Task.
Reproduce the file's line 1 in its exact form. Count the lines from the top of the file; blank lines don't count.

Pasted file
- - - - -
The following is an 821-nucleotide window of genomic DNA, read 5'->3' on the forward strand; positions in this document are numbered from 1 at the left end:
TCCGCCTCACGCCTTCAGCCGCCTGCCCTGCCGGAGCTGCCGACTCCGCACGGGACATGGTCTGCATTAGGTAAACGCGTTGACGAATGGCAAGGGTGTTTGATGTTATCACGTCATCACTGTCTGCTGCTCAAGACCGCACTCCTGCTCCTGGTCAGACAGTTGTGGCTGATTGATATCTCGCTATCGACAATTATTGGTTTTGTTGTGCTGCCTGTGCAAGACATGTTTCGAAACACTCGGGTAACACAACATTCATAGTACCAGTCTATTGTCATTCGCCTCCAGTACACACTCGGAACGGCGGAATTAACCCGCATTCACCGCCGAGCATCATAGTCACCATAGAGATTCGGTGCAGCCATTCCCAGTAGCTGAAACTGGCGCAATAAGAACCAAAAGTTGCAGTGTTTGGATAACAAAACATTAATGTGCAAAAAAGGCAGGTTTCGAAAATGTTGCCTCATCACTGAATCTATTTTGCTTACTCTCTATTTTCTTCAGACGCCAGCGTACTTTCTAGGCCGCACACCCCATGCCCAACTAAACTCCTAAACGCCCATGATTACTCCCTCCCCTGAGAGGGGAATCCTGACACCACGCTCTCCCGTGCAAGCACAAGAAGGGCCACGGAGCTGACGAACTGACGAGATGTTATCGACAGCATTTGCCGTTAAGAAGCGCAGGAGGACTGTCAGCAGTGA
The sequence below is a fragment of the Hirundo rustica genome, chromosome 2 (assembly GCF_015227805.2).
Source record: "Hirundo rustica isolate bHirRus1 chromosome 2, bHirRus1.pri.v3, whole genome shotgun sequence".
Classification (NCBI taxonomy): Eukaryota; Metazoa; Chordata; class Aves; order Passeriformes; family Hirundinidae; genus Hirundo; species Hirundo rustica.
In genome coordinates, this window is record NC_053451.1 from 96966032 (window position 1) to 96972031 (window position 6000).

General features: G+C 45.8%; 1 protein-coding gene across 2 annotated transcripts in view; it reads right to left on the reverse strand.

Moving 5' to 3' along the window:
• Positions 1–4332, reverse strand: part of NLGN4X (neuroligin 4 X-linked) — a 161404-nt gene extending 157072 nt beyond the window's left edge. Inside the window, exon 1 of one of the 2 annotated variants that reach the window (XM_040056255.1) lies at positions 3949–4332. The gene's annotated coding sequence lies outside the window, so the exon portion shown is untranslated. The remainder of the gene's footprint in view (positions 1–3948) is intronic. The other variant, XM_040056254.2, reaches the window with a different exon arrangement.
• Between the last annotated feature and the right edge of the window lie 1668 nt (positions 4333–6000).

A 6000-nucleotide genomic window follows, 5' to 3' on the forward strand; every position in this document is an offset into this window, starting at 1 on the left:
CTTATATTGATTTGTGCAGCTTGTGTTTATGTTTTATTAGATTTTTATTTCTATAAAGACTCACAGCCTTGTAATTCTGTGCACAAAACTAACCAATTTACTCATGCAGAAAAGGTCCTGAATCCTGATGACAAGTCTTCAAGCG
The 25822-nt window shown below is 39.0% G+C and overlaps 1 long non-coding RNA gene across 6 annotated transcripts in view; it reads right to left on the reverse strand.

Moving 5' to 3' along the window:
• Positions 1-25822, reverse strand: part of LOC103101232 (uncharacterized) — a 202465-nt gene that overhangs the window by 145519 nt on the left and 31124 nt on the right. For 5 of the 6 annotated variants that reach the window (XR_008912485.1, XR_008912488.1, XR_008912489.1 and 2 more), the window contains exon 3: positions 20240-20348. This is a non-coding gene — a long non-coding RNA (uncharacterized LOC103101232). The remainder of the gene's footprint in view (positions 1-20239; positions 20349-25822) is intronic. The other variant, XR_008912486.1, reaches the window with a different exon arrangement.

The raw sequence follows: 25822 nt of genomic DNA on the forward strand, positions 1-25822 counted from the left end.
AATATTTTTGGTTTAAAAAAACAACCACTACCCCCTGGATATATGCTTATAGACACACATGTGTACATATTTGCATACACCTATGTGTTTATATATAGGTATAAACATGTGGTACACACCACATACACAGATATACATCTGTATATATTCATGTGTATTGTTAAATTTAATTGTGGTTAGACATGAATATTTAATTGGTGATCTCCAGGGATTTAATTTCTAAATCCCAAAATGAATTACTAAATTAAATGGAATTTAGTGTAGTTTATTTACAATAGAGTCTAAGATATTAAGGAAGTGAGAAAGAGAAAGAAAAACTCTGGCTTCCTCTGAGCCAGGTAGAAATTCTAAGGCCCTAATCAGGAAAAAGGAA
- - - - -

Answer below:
The following is an 821-nucleotide window of genomic DNA, read 5'->3' on the forward strand; positions in this document are numbered from 1 at the left end: